Whether you play the lotto, place a bet on the horses or use the pokies, gambling can be an enjoyable experience and a source of excitement. However, if you are spending too much time and money on gambling or your gambling is causing problems in your life, it’s important to take steps to stop.
The harm that can occur from gambling is well known, and research has linked it to negative health outcomes and higher rates of problem gambling among certain populations. Harms from gambling may be related to a range of factors, including the nature and frequency of participation, financial losses, emotional distress and social support.
There are also other factors that can contribute to harmful gambling, including underlying mood disorders such as depression and anxiety. These can make it even harder for you to stop gambling, so it’s important to get help for a mental health condition.
Understanding gambling is the first step in preventing gambling related harms. Learn about the different types of gambling and what they entail, and understand why you should limit your money and time spent on gambling.
Gambling can be addictive and it’s easy to get caught up in the excitement of winning and losing. It can also be difficult to set limits on how much you gamble and when it’s time to quit.
Some people become addicted to gambling, and this can lead to a disorder called compulsive gambling, which means you cannot control your urges to gamble. It can affect your family, relationships and your physical and mental health.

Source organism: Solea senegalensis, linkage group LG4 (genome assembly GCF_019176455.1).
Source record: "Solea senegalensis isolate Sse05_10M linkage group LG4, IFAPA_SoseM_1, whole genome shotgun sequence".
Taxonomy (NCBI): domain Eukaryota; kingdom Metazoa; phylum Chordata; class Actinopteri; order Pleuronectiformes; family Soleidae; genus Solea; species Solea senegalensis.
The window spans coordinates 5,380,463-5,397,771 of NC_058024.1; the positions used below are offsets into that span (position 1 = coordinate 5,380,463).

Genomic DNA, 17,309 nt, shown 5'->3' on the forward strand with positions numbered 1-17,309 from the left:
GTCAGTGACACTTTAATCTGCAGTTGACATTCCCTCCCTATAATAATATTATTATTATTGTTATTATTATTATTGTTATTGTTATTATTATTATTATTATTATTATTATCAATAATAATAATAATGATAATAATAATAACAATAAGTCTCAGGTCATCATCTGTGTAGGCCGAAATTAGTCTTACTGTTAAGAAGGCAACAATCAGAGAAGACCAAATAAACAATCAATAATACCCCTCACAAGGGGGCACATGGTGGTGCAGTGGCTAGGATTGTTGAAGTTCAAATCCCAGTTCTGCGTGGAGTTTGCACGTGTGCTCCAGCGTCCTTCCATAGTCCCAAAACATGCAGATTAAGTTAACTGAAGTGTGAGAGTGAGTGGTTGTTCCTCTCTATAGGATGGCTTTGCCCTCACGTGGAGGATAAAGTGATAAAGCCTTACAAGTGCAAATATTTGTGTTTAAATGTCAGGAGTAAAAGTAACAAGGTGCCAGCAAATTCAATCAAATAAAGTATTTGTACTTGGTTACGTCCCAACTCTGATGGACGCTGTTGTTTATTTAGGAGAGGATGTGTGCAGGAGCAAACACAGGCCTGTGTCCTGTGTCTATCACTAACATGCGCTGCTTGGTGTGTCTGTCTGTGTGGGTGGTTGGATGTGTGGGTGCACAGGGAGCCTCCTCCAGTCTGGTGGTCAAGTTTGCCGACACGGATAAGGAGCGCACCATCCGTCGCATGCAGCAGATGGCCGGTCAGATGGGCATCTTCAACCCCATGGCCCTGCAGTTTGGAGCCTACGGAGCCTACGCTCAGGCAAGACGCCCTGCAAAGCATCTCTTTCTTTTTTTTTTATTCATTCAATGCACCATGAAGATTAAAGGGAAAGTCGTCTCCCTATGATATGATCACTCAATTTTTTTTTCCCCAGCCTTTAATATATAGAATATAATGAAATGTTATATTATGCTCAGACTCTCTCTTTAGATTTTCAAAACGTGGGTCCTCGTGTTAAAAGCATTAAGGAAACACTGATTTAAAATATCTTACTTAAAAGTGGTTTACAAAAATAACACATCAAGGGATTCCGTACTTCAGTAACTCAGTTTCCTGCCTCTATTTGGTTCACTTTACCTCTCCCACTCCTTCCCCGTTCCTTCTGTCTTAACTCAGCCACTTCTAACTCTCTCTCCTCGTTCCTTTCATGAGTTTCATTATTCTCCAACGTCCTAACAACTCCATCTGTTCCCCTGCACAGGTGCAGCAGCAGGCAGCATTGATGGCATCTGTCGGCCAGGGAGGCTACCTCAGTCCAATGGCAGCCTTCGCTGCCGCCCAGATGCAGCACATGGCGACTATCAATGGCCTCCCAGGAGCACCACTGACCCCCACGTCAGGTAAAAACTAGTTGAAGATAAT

There are many ways to get help for a gambling problem. Talk to a counsellor about your situation and they can give you advice and support.
The main aim of this project was to develop a functional definition of harm from gambling, and a conceptual framework that captures the breadth of how harm can manifest for the person who gambles, their affected others and their community. The framework was based on literature, consultation with experts and community sources, and aimed to capture the experience of harm in a way that is consistent with national definitions of problem gambling.
A functional definition of harm from gambling was developed that can be operationalised to support the measurement of gambling related harms, and is consistent with standard epidemiological protocols used in public health. This will allow a more coherent interpretation of gambling harms across treatment providers, policy makers and researchers.
During the development of the framework and definition, it was acknowledged that the experience of harms could be very complex. The complexity of the experience was a result of the subjectivity, depth and temporal categories in the experience of harms as well as the fact that harms could be experienced at a variety of levels or behavioural levels within the context of gambling.
The final draft of the definition of harm from gambling was derived through the use of focus groups and semi-structured interviews with individuals who had experienced gambling related harms either as a person who gambled, or as an affected other. These were conducted over a number of months, and utilised advertising on social media to recruit participants. The interviews were a mix of face-to-face and telephone interviews and averaged around 90 min in length.